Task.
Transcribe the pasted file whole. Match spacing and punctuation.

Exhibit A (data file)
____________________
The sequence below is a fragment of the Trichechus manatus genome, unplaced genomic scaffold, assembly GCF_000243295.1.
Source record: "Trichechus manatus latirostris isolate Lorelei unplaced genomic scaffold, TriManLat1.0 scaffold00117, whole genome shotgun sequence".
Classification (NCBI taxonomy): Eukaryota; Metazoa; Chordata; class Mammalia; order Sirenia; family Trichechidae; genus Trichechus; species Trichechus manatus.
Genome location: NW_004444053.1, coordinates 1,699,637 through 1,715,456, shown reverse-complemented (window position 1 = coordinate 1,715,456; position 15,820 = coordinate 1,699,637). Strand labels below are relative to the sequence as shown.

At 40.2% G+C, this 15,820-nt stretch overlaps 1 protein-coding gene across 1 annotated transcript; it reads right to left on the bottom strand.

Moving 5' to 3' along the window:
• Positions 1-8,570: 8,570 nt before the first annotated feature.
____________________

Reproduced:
The sequence below is a fragment of the Trichechus manatus genome, unplaced genomic scaffold, assembly GCF_000243295.1.
Source record: "Trichechus manatus latirostris isolate Lorelei unplaced genomic scaffold, TriManLat1.0 scaffold00117, whole genome shotgun sequence".
Classification (NCBI taxonomy): Eukaryota; Metazoa; Chordata; class Mammalia; order Sirenia; family Trichechidae; genus Trichechus; species Trichechus manatus.
Genome location: NW_004444053.1, coordinates 1,699,637 through 1,715,456, shown reverse-complemented (window position 1 = coordinate 1,715,456; position 15,820 = coordinate 1,699,637). Strand labels below are relative to the sequence as shown.

At 40.2% G+C, this 15,820-nt stretch overlaps 1 protein-coding gene across 1 annotated transcript; it reads right to left on the bottom strand.

Moving 5' to 3' along the window:
• Positions 1-8,570: 8,570 nt before the first annotated feature.